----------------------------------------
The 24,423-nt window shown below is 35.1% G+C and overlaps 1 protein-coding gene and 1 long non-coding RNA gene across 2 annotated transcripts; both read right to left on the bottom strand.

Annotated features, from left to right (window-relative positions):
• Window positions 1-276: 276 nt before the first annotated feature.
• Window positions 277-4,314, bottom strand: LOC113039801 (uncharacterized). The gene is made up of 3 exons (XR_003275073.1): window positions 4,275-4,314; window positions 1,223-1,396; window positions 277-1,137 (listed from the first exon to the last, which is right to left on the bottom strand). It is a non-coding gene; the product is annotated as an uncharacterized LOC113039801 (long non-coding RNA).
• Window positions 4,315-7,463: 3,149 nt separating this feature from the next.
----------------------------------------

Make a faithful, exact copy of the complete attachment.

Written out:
The 24,423-nt window shown below is 35.1% G+C and overlaps 1 protein-coding gene and 1 long non-coding RNA gene across 2 annotated transcripts; both read right to left on the bottom strand.

Annotated features, from left to right (window-relative positions):
• Window positions 1-276: 276 nt before the first annotated feature.
• Window positions 277-4,314, bottom strand: LOC113039801 (uncharacterized). The gene is made up of 3 exons (XR_003275073.1): window positions 4,275-4,314; window positions 1,223-1,396; window positions 277-1,137 (listed from the first exon to the last, which is right to left on the bottom strand). It is a non-coding gene; the product is annotated as an uncharacterized LOC113039801 (long non-coding RNA).
• Window positions 4,315-7,463: 3,149 nt separating this feature from the next.